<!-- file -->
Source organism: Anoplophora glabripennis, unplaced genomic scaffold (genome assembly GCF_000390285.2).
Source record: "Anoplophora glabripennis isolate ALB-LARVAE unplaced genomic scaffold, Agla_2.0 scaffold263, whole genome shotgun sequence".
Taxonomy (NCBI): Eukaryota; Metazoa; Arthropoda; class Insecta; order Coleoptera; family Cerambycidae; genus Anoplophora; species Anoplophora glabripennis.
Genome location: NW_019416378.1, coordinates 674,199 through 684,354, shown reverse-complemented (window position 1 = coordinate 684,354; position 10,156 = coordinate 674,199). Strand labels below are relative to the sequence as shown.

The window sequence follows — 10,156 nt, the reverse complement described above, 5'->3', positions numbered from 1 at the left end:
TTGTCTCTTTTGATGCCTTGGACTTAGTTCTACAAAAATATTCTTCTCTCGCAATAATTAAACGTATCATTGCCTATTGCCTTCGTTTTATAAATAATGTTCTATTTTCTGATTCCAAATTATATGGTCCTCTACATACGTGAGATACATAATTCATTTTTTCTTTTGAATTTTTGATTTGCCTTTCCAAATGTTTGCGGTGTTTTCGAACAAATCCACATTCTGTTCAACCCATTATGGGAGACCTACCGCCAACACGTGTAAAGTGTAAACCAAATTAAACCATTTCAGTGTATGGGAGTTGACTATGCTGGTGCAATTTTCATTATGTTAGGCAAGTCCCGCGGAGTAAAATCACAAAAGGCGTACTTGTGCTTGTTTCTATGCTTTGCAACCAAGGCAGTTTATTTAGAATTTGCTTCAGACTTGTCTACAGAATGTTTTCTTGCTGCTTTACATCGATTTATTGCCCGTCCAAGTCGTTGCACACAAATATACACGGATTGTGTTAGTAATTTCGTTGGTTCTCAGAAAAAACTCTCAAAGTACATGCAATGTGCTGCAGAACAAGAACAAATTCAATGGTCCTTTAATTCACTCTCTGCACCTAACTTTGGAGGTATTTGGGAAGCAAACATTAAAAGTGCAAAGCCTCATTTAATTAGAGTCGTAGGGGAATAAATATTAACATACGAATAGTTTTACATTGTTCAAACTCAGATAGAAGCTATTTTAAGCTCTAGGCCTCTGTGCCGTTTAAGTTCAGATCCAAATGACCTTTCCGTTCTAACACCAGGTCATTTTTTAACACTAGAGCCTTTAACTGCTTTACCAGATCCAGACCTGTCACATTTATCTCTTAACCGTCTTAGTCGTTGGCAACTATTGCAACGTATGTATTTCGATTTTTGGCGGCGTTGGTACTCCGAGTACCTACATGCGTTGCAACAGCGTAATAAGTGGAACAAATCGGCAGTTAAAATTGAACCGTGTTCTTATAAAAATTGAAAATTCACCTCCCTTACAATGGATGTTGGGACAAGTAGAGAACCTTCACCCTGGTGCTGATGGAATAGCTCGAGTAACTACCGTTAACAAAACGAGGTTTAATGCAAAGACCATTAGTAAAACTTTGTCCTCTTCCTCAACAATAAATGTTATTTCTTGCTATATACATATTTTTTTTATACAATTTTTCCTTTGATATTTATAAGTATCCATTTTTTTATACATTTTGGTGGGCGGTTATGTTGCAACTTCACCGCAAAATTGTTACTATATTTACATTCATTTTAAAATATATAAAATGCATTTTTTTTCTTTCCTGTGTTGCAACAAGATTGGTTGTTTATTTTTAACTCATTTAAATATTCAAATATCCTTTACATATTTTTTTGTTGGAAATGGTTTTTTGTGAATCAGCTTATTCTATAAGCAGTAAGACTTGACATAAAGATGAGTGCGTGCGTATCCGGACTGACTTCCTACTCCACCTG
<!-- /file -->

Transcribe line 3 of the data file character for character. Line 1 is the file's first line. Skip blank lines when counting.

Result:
Taxonomy (NCBI): Eukaryota; Metazoa; Arthropoda; class Insecta; order Coleoptera; family Cerambycidae; genus Anoplophora; species Anoplophora glabripennis.